Saturday, October 10, 2015

From blessing to bane

I am old enough to remember when people did not have a telephone in their homes.  These were folks who were not so sure about the real benefit of having their home connected to the outside world via a machine that mysteriously brought the human voice into the quiet of their kitchens, living rooms, and bedrooms.

My grandparents lived on a party line when they determined if the call was for them by the number and length of the rings the phone generated.  It was not uncommon to have people listen in uninvited to the party line which was, in reality, the way a world could gain access to your most guarded words.

It did not take long and nearly everyone got a phone and the party line gave way to the rotary phone with a dial that eliminated the job for Mrs. Johnson who was central or the operator for the town.  In the end we could not put off the enticing idea that we could transverse miles in a moment and speak to people far away as if they were right next to us.

It was still expensive.  So when I went away to college I was cautioned by my parents not to call home unless it was really necessary -- it did not have to be a bona fide emergency but it had to be a serious reason to pick up the phone, call collect, or drop the change into the payphone to cover the cost of those precious minutes choking back tears of homesickness or finding the courage to ask for a couple of spare bucks.

All of those are merely memories now.  More than that, they are antique memories of a quaint but, by most accounts, foolish era.  In the beginning the ring of the telephone was a harbinger of excitement -- who was calling, what was the news, and why was it so urgent.  We were happy to have a meal interrupted by the prospect of an uncle calling from far off Seattle.  But soon the phone was seen as a blessing not without its cost.  The intrusions were less and less welcomed and the sound of the phone ringing became something you complained about and resented.  Now we check the caller ID to see if we will answer and even if we know the caller we might put off answering until later.  The phone is no longer an open door to a familiar voice.  No, we do other things on our phones that have replaced talking to people.  And nobody can remember the days when phones hung on walls, had coin slots on them, or cost you by the minute.  Now we carry them around as gadgets supposedly for our personal pleasure.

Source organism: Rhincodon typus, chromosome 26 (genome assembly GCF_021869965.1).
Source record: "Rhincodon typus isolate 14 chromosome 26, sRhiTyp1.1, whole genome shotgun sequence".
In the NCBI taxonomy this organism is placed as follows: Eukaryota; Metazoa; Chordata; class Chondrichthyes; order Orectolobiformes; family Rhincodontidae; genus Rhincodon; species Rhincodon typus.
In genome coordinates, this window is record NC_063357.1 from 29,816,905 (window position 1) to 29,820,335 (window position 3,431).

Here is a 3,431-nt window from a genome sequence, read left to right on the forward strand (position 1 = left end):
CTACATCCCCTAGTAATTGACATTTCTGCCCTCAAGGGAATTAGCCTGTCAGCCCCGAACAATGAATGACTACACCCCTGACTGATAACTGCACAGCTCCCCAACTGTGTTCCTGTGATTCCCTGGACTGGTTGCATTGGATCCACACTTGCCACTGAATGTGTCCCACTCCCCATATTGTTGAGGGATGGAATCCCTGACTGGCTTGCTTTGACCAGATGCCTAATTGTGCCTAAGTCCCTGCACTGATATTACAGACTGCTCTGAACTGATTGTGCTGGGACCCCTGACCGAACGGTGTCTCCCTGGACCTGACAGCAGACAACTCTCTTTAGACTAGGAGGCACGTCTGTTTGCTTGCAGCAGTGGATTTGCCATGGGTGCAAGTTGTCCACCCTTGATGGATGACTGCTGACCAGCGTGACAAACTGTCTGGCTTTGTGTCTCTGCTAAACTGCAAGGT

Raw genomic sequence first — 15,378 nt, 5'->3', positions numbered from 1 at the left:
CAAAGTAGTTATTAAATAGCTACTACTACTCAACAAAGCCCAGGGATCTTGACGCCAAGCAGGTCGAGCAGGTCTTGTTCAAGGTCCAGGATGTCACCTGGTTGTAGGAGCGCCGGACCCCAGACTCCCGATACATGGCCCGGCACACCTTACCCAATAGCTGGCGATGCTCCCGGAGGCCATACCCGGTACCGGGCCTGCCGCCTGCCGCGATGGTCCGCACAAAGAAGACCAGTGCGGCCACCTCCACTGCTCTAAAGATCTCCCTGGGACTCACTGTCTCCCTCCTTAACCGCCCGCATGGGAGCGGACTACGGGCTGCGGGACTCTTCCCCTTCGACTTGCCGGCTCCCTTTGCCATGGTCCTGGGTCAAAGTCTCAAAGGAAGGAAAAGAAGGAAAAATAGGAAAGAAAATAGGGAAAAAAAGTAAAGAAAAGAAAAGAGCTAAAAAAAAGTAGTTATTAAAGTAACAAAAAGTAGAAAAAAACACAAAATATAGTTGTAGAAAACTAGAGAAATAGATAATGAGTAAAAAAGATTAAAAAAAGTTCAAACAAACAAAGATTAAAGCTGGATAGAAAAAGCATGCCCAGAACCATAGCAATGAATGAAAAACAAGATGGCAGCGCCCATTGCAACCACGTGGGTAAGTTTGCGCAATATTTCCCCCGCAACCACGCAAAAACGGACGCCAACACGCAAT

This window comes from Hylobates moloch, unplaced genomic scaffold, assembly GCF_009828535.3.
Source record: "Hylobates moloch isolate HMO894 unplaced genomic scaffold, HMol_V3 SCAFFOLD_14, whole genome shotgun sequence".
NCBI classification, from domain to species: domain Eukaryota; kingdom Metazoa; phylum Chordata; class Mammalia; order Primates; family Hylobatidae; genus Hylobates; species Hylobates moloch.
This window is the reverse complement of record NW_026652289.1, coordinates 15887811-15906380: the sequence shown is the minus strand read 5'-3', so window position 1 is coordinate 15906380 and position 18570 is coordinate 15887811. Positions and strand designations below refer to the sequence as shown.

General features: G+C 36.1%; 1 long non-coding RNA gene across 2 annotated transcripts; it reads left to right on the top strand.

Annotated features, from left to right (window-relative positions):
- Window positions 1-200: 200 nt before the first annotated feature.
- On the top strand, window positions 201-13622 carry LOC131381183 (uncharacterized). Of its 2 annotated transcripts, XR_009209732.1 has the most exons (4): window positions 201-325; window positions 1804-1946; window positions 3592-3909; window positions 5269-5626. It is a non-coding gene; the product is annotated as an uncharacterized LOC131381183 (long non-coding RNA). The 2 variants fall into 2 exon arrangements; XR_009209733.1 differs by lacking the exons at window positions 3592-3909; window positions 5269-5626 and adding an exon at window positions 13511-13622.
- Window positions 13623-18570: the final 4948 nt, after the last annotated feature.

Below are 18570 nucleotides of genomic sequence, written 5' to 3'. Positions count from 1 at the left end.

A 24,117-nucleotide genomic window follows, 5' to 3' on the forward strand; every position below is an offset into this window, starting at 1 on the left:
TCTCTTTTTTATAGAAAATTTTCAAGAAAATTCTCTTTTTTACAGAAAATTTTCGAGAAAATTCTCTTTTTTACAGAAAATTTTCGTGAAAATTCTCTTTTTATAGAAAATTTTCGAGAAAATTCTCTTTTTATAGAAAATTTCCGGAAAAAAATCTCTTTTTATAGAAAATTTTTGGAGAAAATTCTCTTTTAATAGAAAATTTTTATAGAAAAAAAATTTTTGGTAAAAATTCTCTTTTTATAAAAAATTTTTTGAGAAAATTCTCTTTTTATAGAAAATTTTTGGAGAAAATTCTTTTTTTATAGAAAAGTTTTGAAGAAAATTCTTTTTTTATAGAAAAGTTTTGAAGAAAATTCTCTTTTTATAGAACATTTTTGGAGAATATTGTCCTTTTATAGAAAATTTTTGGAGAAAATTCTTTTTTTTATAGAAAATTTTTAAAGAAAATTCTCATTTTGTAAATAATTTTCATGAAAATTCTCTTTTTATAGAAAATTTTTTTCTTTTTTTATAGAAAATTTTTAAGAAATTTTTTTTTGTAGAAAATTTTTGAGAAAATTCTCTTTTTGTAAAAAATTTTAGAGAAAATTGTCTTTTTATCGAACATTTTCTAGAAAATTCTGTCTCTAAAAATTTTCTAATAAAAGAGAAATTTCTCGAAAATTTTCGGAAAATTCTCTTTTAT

Texting, surfing the internet, catching up on social media, tweeting, looking at instagram, playing games, listening to our favorite tunes, and watching movies have replaced the conversations that once were so treasured.  When we do talk we don't know what to say except "where are you" or "whatcha doin."  Having a phone handy for texting or social media often means that arguments continue unabated by distance and unaffected by circumstance and often be made public.  I have noticed that the more we use text or social media, the harder it is to detect the tone in the voice and decide whether or not to be offended or concerned by the remarks.  Perhaps we instinctively choose to be offended yet the sound of a real voice and, better yet, the look of a person's face can tell you as much as their words.

In the realm of the church we use all sorts of media to communicate with our people but the central means by which we all connect is sitting together in the pew, hearing the Word of the Lord, adding our voices to the assembly in song, creed, and prayer, and extending the sign of peace.  There is something inherently foreign to the nature of the Church in the ways we have come to communicate or stay abreast of things.  That does not even address how the way we use our phones has shifted our focus exclusively to the immediate, to the present moment almost in isolation from past or future.

Technology has a way of being blessing that becomes bane, of gift that comes with a cost we are less and less sure is worth paying.

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